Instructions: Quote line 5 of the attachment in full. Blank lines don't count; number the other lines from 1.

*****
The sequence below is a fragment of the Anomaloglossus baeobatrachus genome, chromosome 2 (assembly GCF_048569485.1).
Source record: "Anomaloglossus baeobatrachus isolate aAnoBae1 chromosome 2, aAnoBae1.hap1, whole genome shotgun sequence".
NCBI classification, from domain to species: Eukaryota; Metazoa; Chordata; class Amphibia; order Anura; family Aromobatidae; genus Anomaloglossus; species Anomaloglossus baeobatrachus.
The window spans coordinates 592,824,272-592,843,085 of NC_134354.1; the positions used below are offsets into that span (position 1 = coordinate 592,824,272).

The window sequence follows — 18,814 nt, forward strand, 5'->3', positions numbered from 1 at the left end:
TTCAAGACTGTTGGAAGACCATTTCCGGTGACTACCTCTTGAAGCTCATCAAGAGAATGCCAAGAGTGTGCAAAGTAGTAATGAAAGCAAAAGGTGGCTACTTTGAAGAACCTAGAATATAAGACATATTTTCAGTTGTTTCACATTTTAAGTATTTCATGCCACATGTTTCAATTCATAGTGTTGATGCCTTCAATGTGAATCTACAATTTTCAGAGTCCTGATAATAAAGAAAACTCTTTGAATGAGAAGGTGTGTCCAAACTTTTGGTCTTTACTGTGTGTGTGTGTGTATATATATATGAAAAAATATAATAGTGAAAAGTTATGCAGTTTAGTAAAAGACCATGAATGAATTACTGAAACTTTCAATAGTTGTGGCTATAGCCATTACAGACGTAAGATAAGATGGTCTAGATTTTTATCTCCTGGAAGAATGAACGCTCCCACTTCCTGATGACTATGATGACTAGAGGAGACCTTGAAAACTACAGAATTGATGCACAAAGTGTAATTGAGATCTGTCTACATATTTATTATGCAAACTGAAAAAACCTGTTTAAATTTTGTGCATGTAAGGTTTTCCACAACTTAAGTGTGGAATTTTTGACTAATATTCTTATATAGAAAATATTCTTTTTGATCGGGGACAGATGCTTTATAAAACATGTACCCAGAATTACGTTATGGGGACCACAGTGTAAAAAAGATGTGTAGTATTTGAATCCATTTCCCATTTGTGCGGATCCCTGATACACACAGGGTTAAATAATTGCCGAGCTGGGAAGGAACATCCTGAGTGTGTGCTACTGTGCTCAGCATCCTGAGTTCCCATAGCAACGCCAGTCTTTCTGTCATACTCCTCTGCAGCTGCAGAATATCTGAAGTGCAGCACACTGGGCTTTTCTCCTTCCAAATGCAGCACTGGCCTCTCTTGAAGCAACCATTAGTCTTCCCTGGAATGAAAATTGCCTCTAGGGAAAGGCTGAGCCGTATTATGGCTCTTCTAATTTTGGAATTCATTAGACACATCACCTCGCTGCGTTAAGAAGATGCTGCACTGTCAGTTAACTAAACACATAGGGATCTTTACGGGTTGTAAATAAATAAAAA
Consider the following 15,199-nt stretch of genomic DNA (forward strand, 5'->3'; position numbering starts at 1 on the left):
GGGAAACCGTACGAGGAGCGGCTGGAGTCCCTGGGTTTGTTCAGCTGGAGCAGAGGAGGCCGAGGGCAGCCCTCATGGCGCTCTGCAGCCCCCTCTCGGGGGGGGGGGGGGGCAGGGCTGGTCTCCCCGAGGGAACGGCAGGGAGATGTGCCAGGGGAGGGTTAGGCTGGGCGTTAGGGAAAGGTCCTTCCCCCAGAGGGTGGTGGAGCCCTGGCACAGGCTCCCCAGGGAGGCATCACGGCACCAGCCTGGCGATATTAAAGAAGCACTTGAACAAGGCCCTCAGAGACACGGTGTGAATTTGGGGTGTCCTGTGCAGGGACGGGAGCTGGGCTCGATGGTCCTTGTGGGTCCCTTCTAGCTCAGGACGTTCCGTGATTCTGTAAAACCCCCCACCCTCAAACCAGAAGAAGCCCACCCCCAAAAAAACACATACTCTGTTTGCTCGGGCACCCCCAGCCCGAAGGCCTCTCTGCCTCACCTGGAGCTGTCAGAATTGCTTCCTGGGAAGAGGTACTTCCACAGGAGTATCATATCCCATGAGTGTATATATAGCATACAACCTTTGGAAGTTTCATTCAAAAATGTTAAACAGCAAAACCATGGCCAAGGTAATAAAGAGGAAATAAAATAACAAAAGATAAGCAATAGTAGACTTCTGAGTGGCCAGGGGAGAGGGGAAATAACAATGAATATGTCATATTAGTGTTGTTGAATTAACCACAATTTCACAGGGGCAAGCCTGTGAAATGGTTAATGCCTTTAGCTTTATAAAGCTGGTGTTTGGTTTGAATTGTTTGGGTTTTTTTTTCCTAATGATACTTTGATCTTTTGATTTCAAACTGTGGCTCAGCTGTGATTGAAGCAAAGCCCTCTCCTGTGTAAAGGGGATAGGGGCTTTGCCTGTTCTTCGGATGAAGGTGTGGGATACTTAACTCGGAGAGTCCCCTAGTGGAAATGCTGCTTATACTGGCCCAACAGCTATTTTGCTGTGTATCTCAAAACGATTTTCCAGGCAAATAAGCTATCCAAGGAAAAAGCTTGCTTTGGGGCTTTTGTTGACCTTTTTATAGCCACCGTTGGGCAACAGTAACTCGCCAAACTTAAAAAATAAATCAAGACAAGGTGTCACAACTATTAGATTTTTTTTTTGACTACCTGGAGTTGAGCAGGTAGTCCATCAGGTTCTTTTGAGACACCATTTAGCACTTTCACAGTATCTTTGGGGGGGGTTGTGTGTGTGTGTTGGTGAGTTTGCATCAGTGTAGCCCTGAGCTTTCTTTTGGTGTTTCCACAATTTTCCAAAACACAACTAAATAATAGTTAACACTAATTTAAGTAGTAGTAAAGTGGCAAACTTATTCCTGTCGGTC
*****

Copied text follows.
The window sequence follows — 18,814 nt, forward strand, 5'->3', positions numbered from 1 at the left end: